JPMor­gan, Deutsche Bank bat­tle for rich as cap­i­tal rules change

The Pak Banker - - Company& -

GENEVA: JPMor­gan Chase & Co., Deutsche Bank AG and Cit­i­group Inc. are hir­ing bankers who cater to mil­lion­aire clients as more strin­gent cap­i­tal rules re­duce re­turns from in­vest­ment bank­ing.

JPMor­gan, the biggest U.S. bank by mar­ket value, plans to in­crease its wealth man­age­ment staff in Europe, the Mid­dle East and Africa by as much as 20 per­cent a year un­til 2013. Frank­furt-based Deutsche Bank is bulk­ing up its Asia busi­ness af­ter buy­ing Sal. Op­pen­heim Group, Ger­many's biggest in­de­pen­dent pri­vate bank, nine months ago, said spokesman Klaus Winker.

Lead­ers for the Group of 20 na­tions ap­proved plans last month at a meet­ing in Seoul to more than dou­ble cap­i­tal re­quire­ments for banks af­ter the in­dus­try posted losses of more than $1.3 tril­lion from 2007 through 2009. The change pro­vides re­newed im­pe­tus for banks to fo­cus on less risky and less cap­i­tal­in­ten­sive units such as over­see­ing as­sets for wealthy clients, said Cedric Tille, a pro­fes­sor at the Grad­u­ate In­sti­tute in Geneva.

"It's a nat­u­ral re­ac­tion for banks to go more and more to­ward fee-based ad­vi­sory ac­tiv­i­ties in re­sponse to cap­i­tal re­quire­ments," said Tille, a for­mer econ­o­mist at the Fed­eral Re­serve Bank of New York. "If they make a mis­take, it's only the clients who get up­set."

Cit­i­group and Gold­man Sachs Group Inc., both based in New York, also are build­ing up their so-called wealth man­age­ment di­vi­sions as Basel III rules are set to curb the risk­tak­ing that led to a seizure of credit mar­kets in 2008.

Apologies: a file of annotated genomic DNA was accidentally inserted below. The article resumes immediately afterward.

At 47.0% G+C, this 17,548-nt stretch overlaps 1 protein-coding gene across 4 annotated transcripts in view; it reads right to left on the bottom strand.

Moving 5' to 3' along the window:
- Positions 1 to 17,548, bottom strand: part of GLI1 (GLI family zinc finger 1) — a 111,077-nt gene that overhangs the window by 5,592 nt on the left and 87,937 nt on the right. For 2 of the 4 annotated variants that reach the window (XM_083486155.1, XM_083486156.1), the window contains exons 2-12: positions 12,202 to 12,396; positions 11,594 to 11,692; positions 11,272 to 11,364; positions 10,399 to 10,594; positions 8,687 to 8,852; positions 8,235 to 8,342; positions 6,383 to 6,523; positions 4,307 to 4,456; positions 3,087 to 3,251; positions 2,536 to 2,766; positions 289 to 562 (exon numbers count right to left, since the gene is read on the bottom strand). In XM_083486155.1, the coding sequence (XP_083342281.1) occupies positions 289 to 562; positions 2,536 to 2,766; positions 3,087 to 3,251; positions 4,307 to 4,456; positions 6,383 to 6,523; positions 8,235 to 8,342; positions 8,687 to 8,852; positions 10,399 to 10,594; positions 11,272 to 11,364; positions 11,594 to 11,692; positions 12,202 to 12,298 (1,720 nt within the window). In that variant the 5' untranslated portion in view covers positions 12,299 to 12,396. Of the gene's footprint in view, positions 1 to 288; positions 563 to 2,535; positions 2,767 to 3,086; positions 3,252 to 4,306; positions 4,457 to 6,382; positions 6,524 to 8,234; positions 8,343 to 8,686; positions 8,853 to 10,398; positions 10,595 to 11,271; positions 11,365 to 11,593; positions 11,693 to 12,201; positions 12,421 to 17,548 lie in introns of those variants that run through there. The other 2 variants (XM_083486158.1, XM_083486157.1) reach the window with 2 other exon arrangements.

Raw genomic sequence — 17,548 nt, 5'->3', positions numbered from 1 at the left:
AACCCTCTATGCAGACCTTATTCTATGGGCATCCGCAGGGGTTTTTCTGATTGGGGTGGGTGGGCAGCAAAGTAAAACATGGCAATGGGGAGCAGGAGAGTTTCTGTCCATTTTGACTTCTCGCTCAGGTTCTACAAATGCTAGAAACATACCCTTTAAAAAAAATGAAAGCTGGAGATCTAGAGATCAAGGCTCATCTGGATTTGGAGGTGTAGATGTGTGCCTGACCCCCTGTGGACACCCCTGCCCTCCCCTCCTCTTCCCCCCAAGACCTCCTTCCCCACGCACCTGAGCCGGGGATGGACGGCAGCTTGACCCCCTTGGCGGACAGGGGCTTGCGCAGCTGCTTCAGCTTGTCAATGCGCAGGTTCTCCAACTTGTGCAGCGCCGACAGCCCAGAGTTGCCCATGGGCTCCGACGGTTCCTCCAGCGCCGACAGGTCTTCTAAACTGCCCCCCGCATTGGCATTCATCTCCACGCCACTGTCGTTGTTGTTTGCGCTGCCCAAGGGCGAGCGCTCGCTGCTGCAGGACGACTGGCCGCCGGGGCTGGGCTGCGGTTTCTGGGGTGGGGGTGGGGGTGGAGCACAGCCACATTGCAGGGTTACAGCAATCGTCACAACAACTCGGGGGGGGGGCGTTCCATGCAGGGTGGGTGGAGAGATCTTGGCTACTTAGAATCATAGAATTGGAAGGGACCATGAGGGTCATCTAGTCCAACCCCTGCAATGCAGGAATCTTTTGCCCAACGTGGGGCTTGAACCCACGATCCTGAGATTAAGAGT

Cit­i­group, which re­ceived a $45 bil­lion tax­payer bailout in 2008 af­ter losses on sub­prime mort­gages and col­lat­er­al­ized debt obli­ga­tions, plans to dou­ble wealth man­age­ment ad­vis­ers in North Amer­ica to about 260. Gold­man Sachs Chief Ex­ec­u­tive Of­fi­cer Lloyd Blank­fein said Nov. 16 that "it's im­por­tant to get big­ger" in pri­vate wealth man­age­ment.

"We've seen a mas­sive uptick in the num­ber of banks seek­ing to par­tic­i­pate as global wealth man­agers," John Cryan, chief fi­nan­cial of­fi­cer of UBS AG, Switzer­land's biggest bank, told bankers in London on Sept. 30.

The new Basel pro­pos­als will re­duce the prof­itabil­ity of op­er­a­tions such as un­der­writ­ing bond sales, lend­ing to hedge funds and pro­pri­etary trad­ing, said Pro­fes­sor Christoph Lech­ner of the In­sti­tute of Man­age­ment at the Uni­ver­sity of St. Gallen in Switzer­land.

The lower-mar­gin wealth man­age­ment busi­ness will help plug part of the gap left by in­vest­ment bank­ing, he said.

"Pri­vate bank­ing of­fers a more sta­ble cash flow over the eco­nomic cy­cle and re­quires less cap­i­tal," Lech­ner said. "But it's tricky be­cause in­vest­ment bank­ing is in­cred­i­bly lu­cra­tive when the mar­kets are run­ning nicely, in a way that pri­vate bank­ing can never be."

As cap­i­tal re­quire­ments in­crease, the com­pa­nies' re­turn on eq­uity-a mea­sure of prof­itabil­ity-will de­cline. -PB News

LA­HORE: PML-N leader Dubai Chaudhry Faisal Altaf pre­sent­ing a cheque of 2.2 mil­lion ru­pees to PML-N Quaid Muham­mad Nawaz Sharif for rehabilitation of flood af­fectees. -App

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